REPORT OF THE SECRETARY-GENERAL ON THE SITUATION IN AFGHANISTAN AND ITS IMPLICATIONS FOR INTERNATIONAL PEACE AND SECURITY COUNCIL"

 

Statement by Ambassador Ronaldo Mota Sardenberg

 Permanent Representative of Brazil to the UN

 Security Council, New York, August 23, 2005

Mr. President,

 

I wish to thank Special Representative Jean Arnault for the invaluable briefing on the situation in Afghanistan and the preparations for the upcoming elections.

 

In January2004, when Brazil was starting its present term in the Security Council, Afghanistan was completing an important initial step on its way to reconstruction and normalcy, with the adoption of its Constitution, approved by the Loya Jirga.

 

Since then, with international assistance, the country has progressed steadily in rebuilding its institutions and in repairing its infrastructure, in promoting disarmament and reconciliation, and in empowering its own society finally to assume entire responsibility for their destiny as a nation.

 

The peaceful holding of the Presidential elections last year made clear Afghans’ attachment to the democratic process and their determination to leave behind decades of war and destruction and inaugurate a new era of peace and development.

 

During this time, Brazil has had the opportunity to support in the Council the achievements in fulfilling the Bonn agenda, and in particular the international community’s strong resolve to bring the process about in a free and peaceful environment.

 

Since the last time this Council discussed the situation in Afghanistan, much progress was made in the preparations for the upcoming legislative elections of September 18, which will mark the completion of the Bonn process. The report of the Secretary-General indicates that the technical preparations for the vote are on schedule. It is encouraging that some 5.800 candidates have been qualified to run for the 249 seats in the lower house of the national assembly and for the 420 seats in provincial councils, which is an evidence of keen interest and confidence in the political process.

 

Nevertheless, the already daunting obstacles to the electoral process became even more significant in recent weeks. The present upsurge of violence carried out by insurgents and anti-government elements is a threat to the stability of the country. A relentless war is being waged, aimed not only at derailing the electoral process, but also at eroding the legitimacy of Afghan institutions and thwarting the broader effort by the international community for the reconstruction of the country. Meanwhile, the wave of violence in Afghanistan is estimated to have taken more than 1000 lives since last March.

 

Military insecurity is compounded with many alleged cases of intimidation against candidates, especially women. But no candidates have so far resorted to the protection provided by the system of complaints put in place by the Joint Electoral Management Body, which points to the need of improving the system.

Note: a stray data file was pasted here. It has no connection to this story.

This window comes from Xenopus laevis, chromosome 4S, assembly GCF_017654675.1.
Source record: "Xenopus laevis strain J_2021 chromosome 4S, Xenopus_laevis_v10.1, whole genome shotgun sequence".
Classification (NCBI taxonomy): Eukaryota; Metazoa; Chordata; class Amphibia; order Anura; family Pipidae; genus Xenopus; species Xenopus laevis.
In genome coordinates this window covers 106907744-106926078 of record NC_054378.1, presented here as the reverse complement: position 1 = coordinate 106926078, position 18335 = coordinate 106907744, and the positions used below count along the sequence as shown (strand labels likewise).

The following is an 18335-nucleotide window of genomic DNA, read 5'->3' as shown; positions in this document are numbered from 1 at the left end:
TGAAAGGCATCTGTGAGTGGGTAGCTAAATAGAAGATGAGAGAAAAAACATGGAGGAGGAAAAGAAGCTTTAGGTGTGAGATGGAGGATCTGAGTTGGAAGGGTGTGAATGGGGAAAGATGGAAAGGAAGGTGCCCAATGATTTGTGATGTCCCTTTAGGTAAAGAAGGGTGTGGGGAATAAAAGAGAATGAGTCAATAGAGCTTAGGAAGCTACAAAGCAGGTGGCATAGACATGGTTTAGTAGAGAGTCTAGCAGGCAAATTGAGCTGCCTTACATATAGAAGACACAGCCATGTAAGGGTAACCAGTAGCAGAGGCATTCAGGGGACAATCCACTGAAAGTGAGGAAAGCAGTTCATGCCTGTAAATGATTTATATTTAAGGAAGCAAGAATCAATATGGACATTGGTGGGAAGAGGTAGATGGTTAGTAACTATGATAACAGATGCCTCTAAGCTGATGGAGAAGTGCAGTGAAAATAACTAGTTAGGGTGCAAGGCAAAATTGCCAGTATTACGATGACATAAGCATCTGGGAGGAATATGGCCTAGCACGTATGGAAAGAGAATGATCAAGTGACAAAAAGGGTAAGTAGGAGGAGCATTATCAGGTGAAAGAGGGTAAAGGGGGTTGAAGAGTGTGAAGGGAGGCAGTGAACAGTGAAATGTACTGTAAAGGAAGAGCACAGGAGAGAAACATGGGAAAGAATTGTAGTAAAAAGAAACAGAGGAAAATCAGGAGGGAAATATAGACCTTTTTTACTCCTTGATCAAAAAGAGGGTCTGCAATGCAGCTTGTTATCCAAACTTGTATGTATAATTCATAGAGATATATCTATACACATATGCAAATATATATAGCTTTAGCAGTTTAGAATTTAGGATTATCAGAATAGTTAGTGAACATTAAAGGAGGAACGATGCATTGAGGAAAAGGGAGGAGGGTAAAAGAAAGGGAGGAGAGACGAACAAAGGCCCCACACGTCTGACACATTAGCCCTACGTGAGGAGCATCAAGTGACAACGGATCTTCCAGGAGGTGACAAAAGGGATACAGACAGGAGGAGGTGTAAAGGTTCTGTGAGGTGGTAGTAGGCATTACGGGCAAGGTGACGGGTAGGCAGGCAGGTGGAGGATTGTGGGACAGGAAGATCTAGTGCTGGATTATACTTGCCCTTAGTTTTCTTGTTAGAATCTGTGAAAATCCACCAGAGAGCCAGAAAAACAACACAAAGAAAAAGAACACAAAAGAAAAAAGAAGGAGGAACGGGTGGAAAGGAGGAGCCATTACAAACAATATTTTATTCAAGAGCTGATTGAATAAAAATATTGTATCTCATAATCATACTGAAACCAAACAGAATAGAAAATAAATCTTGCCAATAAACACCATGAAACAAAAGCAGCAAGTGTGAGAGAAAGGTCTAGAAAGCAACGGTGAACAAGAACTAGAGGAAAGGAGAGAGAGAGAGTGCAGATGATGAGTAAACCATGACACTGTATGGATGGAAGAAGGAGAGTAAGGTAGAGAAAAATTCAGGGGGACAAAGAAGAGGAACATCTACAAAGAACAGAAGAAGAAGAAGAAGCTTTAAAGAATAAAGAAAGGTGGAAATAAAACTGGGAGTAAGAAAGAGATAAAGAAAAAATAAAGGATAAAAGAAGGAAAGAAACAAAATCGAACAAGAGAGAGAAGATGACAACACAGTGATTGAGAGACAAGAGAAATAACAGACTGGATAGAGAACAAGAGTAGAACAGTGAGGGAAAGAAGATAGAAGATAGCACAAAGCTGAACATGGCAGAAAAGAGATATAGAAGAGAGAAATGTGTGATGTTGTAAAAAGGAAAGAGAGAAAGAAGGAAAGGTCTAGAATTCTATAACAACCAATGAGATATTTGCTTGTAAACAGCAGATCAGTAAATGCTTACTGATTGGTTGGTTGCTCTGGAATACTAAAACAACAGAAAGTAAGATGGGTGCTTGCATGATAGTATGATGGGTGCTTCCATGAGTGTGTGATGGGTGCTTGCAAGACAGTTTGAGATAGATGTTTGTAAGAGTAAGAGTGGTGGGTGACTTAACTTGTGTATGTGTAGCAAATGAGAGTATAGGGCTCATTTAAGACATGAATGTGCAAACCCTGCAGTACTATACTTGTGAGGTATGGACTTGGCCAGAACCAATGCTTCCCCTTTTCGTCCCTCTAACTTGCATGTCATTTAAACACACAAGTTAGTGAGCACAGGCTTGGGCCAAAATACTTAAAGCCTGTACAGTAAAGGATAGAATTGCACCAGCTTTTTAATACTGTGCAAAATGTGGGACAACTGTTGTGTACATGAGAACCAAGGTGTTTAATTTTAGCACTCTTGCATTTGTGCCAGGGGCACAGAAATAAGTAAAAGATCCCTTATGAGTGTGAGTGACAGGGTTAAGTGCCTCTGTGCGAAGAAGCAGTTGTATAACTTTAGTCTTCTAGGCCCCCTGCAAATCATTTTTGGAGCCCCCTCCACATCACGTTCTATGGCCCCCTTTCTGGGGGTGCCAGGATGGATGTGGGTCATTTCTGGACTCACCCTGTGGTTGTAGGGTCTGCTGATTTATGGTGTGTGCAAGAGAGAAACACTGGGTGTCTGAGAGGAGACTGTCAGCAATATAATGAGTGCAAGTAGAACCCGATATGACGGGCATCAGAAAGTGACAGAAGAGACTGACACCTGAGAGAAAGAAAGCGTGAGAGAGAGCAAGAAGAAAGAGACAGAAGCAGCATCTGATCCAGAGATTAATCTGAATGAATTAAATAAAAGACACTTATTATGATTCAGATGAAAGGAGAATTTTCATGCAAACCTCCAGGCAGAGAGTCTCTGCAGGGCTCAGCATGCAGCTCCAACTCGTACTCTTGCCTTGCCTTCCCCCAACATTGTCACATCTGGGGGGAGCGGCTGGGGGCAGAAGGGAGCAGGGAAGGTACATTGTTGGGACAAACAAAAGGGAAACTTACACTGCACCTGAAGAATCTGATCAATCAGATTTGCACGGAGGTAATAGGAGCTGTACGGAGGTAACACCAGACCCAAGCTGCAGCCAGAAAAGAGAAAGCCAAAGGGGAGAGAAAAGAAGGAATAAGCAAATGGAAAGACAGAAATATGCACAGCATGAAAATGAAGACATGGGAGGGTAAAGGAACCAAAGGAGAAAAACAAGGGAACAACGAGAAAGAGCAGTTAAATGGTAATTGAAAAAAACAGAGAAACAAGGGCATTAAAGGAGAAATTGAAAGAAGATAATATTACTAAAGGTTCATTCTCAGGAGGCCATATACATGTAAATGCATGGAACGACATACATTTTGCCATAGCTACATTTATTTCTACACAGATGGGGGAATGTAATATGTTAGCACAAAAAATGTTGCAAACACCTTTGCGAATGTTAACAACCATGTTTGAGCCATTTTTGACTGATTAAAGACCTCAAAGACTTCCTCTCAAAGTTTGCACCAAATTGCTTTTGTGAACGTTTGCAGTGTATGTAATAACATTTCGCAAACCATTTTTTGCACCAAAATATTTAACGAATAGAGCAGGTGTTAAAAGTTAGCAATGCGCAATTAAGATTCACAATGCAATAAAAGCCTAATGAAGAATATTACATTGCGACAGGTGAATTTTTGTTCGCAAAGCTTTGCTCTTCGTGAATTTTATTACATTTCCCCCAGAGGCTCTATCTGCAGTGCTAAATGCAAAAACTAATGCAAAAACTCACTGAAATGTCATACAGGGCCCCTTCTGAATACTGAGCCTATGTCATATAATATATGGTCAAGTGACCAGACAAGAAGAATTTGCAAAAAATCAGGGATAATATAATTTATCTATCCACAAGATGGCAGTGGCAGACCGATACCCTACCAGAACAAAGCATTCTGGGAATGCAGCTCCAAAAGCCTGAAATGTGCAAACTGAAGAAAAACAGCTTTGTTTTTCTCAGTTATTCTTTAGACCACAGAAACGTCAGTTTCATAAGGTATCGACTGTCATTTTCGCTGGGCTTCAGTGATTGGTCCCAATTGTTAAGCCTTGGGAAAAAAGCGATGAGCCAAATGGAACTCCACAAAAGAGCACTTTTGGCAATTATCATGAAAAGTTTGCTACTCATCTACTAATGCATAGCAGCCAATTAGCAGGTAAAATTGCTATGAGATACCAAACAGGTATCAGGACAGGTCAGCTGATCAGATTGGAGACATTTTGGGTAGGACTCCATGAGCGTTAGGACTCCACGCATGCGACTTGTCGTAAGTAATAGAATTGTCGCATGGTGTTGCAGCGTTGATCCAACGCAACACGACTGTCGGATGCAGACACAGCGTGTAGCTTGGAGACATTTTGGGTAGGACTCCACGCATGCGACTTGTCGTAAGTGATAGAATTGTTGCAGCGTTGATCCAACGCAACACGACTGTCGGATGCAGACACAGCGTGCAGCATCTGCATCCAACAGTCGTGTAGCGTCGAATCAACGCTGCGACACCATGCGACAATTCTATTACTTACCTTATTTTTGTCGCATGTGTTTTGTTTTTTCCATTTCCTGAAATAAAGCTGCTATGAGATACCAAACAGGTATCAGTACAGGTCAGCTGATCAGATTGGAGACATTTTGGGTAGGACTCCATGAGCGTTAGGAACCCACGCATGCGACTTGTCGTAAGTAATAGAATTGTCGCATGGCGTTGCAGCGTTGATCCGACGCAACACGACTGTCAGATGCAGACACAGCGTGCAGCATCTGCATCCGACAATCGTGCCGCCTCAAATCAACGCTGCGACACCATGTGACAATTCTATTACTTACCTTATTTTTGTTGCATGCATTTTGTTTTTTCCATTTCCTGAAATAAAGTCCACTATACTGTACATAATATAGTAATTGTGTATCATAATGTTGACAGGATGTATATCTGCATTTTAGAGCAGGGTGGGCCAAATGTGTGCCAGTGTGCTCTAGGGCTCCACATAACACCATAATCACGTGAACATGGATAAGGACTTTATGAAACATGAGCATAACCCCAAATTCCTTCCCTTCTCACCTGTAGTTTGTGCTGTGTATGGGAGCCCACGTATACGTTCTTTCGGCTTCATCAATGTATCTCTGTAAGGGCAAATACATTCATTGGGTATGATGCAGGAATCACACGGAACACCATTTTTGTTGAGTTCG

In this context, I stress once again the paramount importance of achieving and maintaining a suitable security environment. The DDR program has achieved a significant success. The training of the national security forces is ahead of schedule. Although the Afghan Government continues to work hard to improve security, much remains to be done, notably the disbanding of the more than 1800 illegal armed groups. The decided international support and the commitment of 30 thousand troops on the ground, matched by an unequivocal support from neighbouring countries, is key to prevent the current security threats from degenerating into an even more serious and widespread problem.

 

Mr. President,

 

In spite of the estimated slight decline in the area cultivated with poppy for 2005, drug trade continues to be, along with the action of the insurgency, an extremely worrisome obstacle to putting the country into the track of normality. In our view, the search for alternate livelihoods for poppy growers must be combined with a tougher stance against processors and traffickers.

 

Mr. President,

 

To conclude, I would like to stress the need to address specifically the economic and humanitarian problems that have been imposing immense suffering to the Afghan people, and especially to its most vulnerable segments. Indicators regarding health, sanitation, education, human rights and many others continue to be low. The effect of natural disasters has been amplified by a lack of adequate response capacity. Furthermore, the return of more than 3 million refugees added burdens to the effort of improving the socioeconomic conditions of the population.

 

The reconstruction of Afghanistan will succeed completely only when even the poorest of its citizens will have hope for a better future, free not only from war and violence, but also from plights such as misery, hunger and disease.

Thank you.